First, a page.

You might suppose that scammers might think twice about before sending off some misleading information to an accountant. However, we can report that their stupidity, not to mention dishonesty and, in some respects, ingenuity, knows no bounds.
The other day, M&S Accountancy and Taxation received a letter about a company we had just set up for a client. The company’s registered office address is c/o of ourselves, which is why we received it. The fact that it was a letter, and not one of the myriad phishing emails that plague everyone, made it look more official and, on the surface, legitimate.
Fortunately, we do spend some time researching this sort of thing (it can come in handy for our clients) and said letter was almost immediately identified as a fake.
Further digging showed that this particular scam is so well known that Companies House actually cite in on their website as an example of what the ordinary, law-abiding citizen/company owner is up against.
This particular letter (example attached) purports to come from an organisation called “Company Registry” and asks for payment to confirm company details and activate a secure vault.
Cunningly, the amount requested (in the letter we received, is only £47, which makes it seem like something you should just get on with as it’s hardly a bank-breaker. Nonetheless, it is a fraud and if you receive anything from “Company Register” then we reiterate the advice on the Companies House website, viz, “This is a scam - do not send any money to the bank account shown.”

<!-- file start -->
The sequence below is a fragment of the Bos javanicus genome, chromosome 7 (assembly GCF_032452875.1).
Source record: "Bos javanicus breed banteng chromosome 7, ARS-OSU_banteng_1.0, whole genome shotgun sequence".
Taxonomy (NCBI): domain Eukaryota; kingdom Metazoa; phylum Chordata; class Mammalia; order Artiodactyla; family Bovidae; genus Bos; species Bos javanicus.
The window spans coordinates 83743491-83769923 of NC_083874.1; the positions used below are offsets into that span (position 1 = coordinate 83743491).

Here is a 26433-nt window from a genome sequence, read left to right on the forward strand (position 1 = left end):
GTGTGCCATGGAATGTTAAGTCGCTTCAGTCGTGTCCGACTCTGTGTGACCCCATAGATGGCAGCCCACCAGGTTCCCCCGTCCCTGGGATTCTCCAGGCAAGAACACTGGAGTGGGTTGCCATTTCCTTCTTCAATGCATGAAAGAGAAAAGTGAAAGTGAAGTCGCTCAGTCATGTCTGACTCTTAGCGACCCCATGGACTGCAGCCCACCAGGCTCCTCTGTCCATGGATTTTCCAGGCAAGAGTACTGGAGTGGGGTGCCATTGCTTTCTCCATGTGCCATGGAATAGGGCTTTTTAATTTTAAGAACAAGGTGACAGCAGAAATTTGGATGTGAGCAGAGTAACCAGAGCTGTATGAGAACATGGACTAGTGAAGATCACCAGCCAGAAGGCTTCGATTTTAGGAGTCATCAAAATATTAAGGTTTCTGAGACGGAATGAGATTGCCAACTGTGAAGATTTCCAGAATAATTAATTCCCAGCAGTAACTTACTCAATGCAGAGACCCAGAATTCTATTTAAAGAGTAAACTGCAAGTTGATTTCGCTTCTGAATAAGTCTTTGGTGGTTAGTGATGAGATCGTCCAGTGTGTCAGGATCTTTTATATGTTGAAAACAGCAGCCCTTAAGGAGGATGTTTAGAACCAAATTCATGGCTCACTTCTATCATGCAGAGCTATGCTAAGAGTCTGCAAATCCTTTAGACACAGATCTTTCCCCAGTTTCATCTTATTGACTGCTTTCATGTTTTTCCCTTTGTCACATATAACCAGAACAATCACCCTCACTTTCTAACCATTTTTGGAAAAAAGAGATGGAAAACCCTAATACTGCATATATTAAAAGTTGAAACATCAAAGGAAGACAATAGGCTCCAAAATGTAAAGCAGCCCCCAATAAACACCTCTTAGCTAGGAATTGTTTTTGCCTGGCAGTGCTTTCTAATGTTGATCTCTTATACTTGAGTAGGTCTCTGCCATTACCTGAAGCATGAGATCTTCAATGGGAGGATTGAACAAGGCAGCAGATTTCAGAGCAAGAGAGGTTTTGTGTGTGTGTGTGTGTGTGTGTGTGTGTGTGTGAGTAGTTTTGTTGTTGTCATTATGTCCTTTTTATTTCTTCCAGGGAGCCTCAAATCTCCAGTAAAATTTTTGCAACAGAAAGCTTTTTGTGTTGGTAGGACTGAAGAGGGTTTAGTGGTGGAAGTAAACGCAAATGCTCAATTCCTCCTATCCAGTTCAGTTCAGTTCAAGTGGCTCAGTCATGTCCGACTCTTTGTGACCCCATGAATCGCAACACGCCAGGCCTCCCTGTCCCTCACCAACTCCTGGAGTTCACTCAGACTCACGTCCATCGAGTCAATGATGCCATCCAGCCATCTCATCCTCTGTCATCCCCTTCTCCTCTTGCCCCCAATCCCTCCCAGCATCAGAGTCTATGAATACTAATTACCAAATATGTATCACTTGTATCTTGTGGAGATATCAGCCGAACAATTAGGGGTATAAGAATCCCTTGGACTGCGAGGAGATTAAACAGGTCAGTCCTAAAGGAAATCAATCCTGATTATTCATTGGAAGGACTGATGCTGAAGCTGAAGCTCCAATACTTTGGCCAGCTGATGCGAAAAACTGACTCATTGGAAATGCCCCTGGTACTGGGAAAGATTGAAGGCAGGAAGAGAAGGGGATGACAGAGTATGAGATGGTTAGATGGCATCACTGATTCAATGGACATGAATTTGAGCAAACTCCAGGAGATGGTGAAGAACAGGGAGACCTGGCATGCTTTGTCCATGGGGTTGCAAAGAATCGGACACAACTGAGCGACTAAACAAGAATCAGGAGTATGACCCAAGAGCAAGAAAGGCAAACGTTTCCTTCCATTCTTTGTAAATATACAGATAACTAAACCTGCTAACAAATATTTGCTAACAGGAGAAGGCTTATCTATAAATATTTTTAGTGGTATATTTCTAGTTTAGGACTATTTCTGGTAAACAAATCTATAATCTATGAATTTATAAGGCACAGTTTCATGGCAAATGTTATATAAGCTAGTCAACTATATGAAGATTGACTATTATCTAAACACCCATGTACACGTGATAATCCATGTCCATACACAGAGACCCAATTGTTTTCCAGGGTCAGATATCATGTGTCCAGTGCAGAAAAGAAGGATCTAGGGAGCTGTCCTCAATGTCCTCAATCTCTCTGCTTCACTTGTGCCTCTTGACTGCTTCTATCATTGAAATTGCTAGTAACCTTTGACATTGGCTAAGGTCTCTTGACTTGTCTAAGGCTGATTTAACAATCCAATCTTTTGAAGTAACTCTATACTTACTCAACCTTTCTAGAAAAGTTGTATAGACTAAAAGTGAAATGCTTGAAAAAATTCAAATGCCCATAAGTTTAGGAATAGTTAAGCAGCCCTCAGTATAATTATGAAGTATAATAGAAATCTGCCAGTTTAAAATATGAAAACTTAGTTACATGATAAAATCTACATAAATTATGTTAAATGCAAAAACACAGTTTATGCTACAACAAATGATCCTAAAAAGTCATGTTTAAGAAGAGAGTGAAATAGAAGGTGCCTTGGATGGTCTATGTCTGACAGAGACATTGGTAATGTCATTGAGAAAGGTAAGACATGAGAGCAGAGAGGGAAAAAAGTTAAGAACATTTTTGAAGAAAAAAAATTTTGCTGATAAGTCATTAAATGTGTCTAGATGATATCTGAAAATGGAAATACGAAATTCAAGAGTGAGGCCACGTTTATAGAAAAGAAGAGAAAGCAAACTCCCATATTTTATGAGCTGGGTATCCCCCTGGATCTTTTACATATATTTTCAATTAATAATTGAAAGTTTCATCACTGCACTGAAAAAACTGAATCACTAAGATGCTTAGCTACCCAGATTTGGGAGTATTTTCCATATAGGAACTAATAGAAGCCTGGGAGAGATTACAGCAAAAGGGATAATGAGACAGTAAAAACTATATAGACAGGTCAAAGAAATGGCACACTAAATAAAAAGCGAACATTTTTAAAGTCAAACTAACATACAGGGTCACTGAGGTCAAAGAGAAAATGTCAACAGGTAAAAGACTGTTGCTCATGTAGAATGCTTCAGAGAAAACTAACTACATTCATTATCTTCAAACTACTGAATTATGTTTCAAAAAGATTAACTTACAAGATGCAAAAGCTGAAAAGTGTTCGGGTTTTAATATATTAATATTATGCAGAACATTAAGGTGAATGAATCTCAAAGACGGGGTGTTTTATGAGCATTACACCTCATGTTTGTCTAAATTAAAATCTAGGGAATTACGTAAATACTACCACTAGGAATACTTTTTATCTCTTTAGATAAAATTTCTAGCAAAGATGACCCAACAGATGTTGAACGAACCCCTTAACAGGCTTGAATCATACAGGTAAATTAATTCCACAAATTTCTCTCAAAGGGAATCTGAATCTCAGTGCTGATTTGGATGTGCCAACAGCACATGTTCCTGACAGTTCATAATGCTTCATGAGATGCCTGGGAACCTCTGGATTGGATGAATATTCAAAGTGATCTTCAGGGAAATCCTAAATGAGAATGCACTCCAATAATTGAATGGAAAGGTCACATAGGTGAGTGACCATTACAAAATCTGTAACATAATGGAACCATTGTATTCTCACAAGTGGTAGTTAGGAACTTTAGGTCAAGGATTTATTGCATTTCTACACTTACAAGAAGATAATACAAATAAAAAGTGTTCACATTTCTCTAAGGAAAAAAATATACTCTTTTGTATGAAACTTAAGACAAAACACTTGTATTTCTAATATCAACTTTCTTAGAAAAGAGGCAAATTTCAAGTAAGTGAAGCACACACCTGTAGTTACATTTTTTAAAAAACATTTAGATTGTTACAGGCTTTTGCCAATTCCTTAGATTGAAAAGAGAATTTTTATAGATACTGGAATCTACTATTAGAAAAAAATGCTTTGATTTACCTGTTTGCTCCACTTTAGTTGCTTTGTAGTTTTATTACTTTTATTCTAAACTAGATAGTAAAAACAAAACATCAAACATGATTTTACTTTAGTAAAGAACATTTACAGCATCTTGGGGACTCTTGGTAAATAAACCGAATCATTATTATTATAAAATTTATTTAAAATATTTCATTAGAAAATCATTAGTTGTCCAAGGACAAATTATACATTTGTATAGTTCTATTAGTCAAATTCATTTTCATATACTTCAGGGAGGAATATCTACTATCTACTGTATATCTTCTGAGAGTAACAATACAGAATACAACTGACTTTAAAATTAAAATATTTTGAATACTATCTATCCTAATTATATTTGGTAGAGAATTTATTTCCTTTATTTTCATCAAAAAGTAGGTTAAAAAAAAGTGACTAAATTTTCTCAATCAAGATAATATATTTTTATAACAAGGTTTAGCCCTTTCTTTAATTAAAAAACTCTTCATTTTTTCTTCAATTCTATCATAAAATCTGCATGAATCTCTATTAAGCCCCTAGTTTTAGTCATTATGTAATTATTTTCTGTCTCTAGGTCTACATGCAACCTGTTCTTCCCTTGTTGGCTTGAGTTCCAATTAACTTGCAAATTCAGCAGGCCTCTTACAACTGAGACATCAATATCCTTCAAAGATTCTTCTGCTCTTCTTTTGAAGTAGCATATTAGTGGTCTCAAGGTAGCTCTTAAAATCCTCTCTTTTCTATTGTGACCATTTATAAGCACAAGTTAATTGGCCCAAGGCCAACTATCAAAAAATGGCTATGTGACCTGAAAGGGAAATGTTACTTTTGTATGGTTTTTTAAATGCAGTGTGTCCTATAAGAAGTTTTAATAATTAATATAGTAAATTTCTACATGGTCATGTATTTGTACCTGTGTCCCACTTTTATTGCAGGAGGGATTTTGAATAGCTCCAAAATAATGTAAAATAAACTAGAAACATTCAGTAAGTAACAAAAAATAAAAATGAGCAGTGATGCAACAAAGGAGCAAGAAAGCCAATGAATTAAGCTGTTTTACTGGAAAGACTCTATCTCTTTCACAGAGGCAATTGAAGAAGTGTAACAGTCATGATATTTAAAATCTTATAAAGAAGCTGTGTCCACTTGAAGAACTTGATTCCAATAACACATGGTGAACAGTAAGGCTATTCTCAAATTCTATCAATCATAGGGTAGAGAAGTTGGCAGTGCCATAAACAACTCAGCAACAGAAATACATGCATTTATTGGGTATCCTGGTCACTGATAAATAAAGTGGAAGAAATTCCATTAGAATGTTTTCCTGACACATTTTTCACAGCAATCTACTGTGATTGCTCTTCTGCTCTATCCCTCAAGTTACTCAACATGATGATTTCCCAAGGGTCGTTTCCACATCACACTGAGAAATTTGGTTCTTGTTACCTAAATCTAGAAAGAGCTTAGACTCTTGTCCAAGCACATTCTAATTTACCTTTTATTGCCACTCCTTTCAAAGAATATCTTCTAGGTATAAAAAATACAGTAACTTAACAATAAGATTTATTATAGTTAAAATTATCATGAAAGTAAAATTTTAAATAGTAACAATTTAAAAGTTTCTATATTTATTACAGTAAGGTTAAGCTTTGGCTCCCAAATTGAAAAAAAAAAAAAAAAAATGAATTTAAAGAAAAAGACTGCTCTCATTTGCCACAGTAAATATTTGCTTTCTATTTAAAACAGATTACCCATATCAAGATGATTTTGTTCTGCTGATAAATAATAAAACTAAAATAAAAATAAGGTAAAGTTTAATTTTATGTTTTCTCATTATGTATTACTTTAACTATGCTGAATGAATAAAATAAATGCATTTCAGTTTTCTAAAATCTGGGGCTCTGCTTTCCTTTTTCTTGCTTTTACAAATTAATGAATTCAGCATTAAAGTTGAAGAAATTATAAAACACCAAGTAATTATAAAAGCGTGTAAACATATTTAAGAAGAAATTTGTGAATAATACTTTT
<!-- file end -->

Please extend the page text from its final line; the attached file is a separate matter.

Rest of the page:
Companies House in fact has a very useful page which details the more common scams, including letters that appear to come from their solicitors and ask for payment into a bank account to clear an outstanding invoice for ‘prior penalty negotiations’. Companies House does not issue these letters!
More commonly, you will receive letters and emails purporting to come from HMRC. Some of these are obviously fraudulent, but others are very professional scams. Our advice is never to act on what they are asking you to do, but instead let us know and we’ll advise you as to the correct course of action. Invariably, it’s to block the sender, bin the email and report it to HMRC but very occasionally it might be a legit request from the tax authority which you should not ignore. Either way, it only takes a few moments to alert us and we’ll do our best to help
Callum McKinnon, M&S Accountancy and Taxation Ltd